It’s an eventful week in Asia, as Malaysians decide the fate of incumbent Prime Minister Najib Razak, the Philippines gets set to tighten rates and US-China trade talks either reduce or refuel risks to the region's export-led growth
China’s activity data for April will shed light on the economy’s performance coming into the second quarter of the year, while the trade war clouds the outlook. After underperforming in 2017, China’s exports have performed well so far this year. The 13% year-on-year export growth in 1Q18 was the third best after Vietnam and Malaysia. The consensus of 8% growth in April indicates some tapering of the strength.
Will the US Treasury Secretary's mission to China bear fruit? There is scepticism stemming from President Trump’s “walk out” threat if talks don’t move in the US's desired direction. Hopefully, we should have some clarity on this before the weekend. The outcome of trade talks, rather than hard data, will set the tone for both Chinese and global markets in the coming week.
Hong Kong GDP for 1Q18 and Taiwan trade and inflation are other data releases from Northeast Asia.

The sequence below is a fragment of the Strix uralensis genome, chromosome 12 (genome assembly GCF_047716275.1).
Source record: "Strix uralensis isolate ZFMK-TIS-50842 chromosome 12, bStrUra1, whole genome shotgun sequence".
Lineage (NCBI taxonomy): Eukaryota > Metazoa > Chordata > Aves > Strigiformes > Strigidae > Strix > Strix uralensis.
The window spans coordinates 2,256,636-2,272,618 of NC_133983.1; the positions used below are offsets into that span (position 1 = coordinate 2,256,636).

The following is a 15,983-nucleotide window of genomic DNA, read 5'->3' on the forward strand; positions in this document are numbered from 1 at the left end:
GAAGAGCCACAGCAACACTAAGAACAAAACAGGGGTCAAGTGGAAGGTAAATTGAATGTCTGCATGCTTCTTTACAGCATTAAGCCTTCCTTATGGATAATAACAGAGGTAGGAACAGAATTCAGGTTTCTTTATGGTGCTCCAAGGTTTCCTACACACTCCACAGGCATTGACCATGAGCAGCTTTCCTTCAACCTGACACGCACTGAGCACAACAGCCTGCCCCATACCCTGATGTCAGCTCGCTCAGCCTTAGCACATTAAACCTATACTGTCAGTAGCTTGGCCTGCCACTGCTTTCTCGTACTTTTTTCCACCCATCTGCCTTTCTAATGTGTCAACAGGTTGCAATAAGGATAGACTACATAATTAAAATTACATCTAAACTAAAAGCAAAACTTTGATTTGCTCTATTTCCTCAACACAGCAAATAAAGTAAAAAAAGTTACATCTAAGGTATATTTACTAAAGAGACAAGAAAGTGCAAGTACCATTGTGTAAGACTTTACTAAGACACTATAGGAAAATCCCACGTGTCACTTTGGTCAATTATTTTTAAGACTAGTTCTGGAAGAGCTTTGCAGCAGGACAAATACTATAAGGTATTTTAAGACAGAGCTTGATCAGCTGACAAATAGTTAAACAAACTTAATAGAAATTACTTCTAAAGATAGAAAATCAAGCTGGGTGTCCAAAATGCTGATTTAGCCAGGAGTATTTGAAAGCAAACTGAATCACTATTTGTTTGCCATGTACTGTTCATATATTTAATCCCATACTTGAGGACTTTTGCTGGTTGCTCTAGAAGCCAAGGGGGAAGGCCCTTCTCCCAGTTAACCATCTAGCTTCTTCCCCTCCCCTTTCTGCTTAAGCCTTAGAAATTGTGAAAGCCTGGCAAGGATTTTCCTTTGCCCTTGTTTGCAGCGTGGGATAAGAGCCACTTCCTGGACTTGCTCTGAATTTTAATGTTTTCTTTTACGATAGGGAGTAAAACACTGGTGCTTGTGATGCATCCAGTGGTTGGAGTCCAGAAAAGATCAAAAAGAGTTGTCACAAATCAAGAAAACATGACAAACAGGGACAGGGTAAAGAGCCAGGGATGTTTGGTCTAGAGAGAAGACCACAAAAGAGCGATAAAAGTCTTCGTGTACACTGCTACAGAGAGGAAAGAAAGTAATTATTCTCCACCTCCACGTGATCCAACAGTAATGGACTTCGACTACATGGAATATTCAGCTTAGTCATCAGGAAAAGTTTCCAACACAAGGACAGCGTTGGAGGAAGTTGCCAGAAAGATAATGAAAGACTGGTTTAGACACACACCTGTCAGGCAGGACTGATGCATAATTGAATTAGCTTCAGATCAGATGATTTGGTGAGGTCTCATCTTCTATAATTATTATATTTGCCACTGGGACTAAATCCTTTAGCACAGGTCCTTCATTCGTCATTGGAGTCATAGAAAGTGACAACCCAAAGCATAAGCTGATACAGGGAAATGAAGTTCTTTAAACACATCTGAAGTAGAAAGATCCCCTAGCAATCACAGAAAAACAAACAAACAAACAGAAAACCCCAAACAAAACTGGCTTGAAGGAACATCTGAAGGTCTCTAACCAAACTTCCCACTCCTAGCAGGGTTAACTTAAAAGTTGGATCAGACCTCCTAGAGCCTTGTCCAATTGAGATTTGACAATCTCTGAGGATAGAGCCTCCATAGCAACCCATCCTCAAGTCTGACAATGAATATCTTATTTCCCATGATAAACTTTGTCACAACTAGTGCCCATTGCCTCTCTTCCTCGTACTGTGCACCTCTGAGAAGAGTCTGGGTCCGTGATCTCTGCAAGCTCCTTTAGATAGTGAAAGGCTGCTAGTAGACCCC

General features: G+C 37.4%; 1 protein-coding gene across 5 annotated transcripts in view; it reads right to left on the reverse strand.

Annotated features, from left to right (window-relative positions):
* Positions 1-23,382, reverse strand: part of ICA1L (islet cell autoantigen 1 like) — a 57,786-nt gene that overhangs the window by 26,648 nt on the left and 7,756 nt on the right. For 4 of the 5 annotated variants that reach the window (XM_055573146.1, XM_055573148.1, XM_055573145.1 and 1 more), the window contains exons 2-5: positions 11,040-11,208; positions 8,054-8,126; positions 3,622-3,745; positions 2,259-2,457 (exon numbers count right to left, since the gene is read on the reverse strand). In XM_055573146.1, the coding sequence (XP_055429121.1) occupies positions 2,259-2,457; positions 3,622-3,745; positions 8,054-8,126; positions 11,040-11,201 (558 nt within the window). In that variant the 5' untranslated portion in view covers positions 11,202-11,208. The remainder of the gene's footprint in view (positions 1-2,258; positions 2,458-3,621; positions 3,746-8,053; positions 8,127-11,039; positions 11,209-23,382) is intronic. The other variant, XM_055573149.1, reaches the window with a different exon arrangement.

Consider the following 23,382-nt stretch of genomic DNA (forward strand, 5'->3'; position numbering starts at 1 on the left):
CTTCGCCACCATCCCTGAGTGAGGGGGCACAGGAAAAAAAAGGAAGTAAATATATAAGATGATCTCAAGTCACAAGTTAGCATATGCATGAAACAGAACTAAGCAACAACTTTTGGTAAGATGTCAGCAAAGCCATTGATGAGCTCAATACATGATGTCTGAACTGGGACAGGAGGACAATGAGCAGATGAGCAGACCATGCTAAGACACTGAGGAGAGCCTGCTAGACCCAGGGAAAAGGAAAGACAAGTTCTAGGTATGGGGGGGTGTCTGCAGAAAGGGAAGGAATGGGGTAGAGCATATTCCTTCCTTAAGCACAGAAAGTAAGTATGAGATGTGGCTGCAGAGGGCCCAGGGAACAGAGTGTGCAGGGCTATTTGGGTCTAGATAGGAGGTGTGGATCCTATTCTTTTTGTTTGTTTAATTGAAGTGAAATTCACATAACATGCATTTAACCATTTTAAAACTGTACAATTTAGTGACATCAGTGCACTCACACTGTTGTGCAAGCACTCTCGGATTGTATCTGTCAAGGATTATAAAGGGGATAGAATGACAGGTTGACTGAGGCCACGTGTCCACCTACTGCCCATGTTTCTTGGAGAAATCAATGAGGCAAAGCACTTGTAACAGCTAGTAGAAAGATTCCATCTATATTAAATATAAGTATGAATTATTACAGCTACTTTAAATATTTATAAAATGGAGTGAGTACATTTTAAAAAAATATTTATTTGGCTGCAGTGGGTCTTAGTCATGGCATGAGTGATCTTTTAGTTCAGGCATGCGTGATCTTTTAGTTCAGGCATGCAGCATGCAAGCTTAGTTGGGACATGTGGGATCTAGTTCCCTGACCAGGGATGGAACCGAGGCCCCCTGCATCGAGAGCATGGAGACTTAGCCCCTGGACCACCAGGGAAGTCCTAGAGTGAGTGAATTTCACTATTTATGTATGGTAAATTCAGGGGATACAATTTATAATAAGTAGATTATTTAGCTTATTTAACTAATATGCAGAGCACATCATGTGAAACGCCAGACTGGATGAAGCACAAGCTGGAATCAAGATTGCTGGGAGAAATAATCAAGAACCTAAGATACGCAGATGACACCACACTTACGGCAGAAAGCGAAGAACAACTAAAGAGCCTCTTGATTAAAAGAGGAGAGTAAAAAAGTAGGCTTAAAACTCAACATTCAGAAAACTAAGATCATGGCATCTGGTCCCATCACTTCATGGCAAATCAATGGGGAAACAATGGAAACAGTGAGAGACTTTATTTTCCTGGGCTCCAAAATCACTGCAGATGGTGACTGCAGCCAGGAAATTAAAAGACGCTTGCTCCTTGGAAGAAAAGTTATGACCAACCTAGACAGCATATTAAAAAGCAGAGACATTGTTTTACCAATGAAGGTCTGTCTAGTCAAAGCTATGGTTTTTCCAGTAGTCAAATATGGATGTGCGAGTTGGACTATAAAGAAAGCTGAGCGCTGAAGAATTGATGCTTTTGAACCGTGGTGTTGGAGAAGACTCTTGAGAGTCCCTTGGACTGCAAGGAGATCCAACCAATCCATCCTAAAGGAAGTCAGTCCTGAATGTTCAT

We expect no material change in the current deadlock between China and the US over trade
The world is focusing on Liu He, economic adviser to Xi Jinping, as one of the negotiators in bilateral trade talks with the US. But this time the spotlight should be on Wang Qishan, the firefighter of China, now the vice president who has "unlimited" tenure with Xi Jinping. Wang's return to the government with this very important role is not only to continue the anti-corruption campaign, but also to deal with the new Sino-US relationship.
We expect that Wang will only offer what China has already announced - opening up the financial markets and cutting tariffs on imported automobiles.
If the US withdraws tariffs then China will also withdraw tariffs. We believe the chances are low as this would not change the overall trade deficit of the US economy. And, in fact, China alone could not change the US's trade deficit position.
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